Cropping

Learning as he grows

by
November 23, 2017

Invergordon's James Rovers says he is still learning the craft of growing teff.

The crop is in its infancy but he says it will likely get to knee height.

The crop is in its infancy but he says it will likely get to knee height.

What farmers grow can change from season to season and in terms of Invergordon farmer James Rovers’ attempts to cultivate teff, how it is grown can change rapidly as well.

Mr Rovers and his family are growing nearly 300ha of teff, an African summer crop that can be used for fodder and grain, but the way they are growing it is completely different to when Country News talked to Mr Rovers in March this year.

‘‘Most of what we did last time, we are doing differently,’’ Mr Rovers said.

‘‘A lot has changed in the way we are growing it.

‘‘This year we intended to grow it. It was planned. It was an opportunity (to grow it) last year.’’

One of the changes is the timing of planting; Mr Rovers said at the same time last year they were a week away from planting.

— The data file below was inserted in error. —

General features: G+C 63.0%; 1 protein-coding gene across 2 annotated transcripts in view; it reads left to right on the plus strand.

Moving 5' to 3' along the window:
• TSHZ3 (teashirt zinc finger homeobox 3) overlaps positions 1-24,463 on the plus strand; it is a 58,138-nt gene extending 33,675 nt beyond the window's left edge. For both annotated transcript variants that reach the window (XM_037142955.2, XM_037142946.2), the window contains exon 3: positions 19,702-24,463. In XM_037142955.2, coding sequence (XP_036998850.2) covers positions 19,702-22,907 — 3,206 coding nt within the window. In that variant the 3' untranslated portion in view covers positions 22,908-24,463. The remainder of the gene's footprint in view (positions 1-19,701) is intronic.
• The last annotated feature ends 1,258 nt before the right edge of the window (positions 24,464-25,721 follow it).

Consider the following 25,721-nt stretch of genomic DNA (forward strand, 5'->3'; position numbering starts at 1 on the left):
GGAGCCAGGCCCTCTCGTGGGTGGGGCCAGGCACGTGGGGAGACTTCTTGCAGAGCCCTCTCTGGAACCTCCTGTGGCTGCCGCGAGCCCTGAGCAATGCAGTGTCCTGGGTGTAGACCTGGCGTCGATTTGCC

He said hot and humid conditions were key to growing a successful teff crop.

‘‘The conditions have been good for it. The earlier plantings have established well.

‘‘What we have just planted is establishing very well.

‘‘ I come down (to see it) and get excited,’’ he said.

Mr Rovers said there was still a lot to learn about a crop that was often grown from October to April.

‘‘We are still learning a lot. It is important to maintain records and take photos (as it grows).

‘‘We are learning the flexibilities of what we can and can’t do with it. If we have a muck-up now, it will be a big muck-up.’’

Despite the crop not competing financially with other summer crops, Mr Rovers sees the opportunities teff has for his family’s business.

‘‘The key thing about growing teff (for us) ... is it’s a specific fit for our business.

‘‘We’ve got the machinery to do it and ... it fits a new risk profile.’’

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